Are your athletes getting better and how would you know?

I gave a talk at a local strength and conditioning facility, the Alpha Project, which is hosting the North American Global Hamstring Project. The coaches at Alpha are doing some great things, and it’s great to join their efforts to bring more strength and conditioning and sport science to the California Central Coast. Below, you can find the slides and the accompanying spreadsheet for the talk I’m giving on effective test selection and some useful … Read more

New Research: Why you should do the isometric mid thigh pull in an upright position

I’ve been using the isometric mid-thigh pull extensively since I was first exposed to it as a master’s student. It is a useful test for evaluating strength and rate of force characteristics in athletes. Most of the variables obtained from the test are reliable, both within a session and between multiple sessions, and the majority relate well to a variety of dynamic (i.e. not isometric) skills, such as the countermovement jump and change of direction. … Read more

Cohen’s d and Hedges’ g Excel Calculator

I needed to put together a simple little Excel calculator for the Cohen’s d and Hedges’s g effect sizes. While there are many different online calculators out there, I like the idea that I can go in and verify the calculations if necessary, and add things to it (I would eventually like to add in confidence intervals for both effect sizes, if I can figure it out). I have this sheet calculating both Cohen’s d … Read more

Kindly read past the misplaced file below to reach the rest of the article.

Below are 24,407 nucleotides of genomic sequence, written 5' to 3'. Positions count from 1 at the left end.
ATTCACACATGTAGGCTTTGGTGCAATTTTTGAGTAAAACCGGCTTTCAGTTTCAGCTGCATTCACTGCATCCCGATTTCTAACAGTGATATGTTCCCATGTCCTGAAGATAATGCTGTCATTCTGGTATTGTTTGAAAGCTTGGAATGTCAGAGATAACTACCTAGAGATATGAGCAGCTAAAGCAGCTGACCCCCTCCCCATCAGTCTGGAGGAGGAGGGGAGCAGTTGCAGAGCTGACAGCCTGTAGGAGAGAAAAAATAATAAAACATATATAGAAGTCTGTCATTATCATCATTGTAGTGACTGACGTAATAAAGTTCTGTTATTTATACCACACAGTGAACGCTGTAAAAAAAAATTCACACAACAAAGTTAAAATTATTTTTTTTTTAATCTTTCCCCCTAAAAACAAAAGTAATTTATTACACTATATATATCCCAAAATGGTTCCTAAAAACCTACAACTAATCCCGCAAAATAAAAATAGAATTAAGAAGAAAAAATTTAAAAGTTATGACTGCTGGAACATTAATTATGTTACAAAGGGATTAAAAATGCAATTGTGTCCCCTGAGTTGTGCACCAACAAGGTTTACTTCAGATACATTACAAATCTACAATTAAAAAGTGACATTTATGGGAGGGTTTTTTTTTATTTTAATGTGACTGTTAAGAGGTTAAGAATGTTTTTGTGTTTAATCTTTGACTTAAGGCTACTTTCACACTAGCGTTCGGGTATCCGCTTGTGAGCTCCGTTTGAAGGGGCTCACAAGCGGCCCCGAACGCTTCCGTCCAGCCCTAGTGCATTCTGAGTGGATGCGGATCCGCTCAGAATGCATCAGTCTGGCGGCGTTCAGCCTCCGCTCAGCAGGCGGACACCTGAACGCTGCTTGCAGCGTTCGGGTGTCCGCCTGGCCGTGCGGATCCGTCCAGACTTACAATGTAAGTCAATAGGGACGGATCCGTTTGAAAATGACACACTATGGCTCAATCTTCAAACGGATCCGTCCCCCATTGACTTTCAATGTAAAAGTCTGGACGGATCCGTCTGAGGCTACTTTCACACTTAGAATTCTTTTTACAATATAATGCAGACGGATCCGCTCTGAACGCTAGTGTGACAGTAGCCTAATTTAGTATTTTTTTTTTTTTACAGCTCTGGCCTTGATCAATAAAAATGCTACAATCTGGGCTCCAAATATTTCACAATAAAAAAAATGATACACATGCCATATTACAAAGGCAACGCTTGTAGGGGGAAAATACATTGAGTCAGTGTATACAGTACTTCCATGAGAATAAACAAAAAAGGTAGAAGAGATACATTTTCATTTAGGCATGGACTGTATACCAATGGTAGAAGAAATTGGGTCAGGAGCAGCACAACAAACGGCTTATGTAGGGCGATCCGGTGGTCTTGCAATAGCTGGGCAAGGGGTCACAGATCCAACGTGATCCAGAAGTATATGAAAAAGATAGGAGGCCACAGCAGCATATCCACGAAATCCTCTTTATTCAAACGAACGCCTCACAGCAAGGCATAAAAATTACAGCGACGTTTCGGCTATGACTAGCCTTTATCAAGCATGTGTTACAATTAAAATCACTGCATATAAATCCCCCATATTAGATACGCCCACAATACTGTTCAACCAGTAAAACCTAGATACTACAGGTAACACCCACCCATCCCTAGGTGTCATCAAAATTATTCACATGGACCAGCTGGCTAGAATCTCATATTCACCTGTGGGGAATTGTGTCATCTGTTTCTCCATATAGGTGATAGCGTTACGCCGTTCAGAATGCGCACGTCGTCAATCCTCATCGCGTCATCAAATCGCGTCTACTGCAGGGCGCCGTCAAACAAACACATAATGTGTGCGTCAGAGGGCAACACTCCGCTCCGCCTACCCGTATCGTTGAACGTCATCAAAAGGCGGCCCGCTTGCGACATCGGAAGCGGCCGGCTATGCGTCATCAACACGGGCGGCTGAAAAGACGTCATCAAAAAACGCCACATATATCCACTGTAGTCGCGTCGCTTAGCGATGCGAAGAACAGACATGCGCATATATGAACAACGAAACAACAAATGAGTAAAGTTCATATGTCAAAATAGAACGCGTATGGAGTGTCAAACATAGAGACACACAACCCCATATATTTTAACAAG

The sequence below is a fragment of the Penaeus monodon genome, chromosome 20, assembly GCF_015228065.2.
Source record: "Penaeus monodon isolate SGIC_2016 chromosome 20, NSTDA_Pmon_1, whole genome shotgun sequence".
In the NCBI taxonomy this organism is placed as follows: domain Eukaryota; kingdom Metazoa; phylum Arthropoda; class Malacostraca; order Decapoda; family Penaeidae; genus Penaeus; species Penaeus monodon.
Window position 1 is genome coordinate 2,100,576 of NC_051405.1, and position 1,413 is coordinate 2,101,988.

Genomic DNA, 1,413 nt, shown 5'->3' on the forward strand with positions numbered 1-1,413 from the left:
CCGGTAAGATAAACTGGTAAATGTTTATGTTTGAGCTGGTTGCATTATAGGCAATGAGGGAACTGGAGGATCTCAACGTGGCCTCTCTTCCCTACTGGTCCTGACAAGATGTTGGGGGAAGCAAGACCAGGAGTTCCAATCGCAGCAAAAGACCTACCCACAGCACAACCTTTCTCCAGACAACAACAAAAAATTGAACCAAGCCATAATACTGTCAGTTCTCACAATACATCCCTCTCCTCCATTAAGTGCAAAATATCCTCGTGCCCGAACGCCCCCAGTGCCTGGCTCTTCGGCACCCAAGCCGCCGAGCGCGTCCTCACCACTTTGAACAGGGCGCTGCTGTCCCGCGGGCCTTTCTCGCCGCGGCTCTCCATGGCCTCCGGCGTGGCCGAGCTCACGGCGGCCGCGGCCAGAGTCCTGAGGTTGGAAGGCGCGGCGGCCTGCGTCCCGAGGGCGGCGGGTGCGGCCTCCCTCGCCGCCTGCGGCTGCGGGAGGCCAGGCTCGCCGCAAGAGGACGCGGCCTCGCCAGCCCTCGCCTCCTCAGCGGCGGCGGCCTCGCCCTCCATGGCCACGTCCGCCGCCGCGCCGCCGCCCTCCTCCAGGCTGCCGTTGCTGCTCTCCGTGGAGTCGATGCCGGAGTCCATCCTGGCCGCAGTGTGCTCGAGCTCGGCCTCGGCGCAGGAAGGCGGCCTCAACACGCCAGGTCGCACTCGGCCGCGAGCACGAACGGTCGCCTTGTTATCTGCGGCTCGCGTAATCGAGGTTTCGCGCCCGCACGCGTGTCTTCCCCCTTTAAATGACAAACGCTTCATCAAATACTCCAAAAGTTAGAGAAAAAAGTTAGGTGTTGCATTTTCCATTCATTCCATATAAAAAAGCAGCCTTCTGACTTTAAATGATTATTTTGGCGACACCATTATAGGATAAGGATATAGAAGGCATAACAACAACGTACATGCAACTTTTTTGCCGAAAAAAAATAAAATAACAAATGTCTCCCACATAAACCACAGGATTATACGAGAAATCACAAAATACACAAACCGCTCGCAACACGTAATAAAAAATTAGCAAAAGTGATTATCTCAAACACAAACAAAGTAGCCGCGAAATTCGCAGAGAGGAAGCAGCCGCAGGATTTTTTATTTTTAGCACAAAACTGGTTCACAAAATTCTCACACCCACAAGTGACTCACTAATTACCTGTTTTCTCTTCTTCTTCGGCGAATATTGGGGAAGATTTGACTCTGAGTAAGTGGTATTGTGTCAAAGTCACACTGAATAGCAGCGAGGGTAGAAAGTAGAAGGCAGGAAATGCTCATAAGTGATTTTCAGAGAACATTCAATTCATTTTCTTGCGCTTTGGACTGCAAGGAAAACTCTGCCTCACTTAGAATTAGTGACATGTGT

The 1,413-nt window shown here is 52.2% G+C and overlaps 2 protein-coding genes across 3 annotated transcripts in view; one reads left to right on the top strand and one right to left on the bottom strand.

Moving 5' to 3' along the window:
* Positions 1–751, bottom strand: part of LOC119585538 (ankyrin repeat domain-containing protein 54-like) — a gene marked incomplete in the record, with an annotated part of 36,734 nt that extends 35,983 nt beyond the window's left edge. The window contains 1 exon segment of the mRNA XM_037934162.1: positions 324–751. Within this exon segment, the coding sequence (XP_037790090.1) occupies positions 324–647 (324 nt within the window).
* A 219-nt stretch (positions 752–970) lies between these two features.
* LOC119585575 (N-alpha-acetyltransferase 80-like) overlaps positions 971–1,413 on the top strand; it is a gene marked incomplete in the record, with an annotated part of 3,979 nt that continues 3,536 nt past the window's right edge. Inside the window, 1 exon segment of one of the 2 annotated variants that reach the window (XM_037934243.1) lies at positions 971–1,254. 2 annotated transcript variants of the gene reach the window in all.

Focus on the Basics – aka KISS

ACSM Position Stand Title

In my strength and conditioning class today, my students worked through the ACSM Position Stand “Progression Models in Resistance Training for Healthy Adults“. A major concept to take home from that paper, and something I try to emphasize in the class, is that the basics are important. The basics are what the biggest part of your progress is going to come from. The basics should be the vast majority of the training that you or your … Read more

New Research: Loading the Hang High Pull Exercise

We have put together some neat studies using Tim Suchomel‘s thesis data.  One of Tim’s major research interests is the use of clean variations, and in particular, variations that don’t involve the catch (here’s a post all about ’em: clean variations without the catch). Here’s a quick video to watch so that we’re on the same page- For this paper, we examined the effect of manipulating loads on lower body kinetics. Participants did repetitions with 30%, 45%, … Read more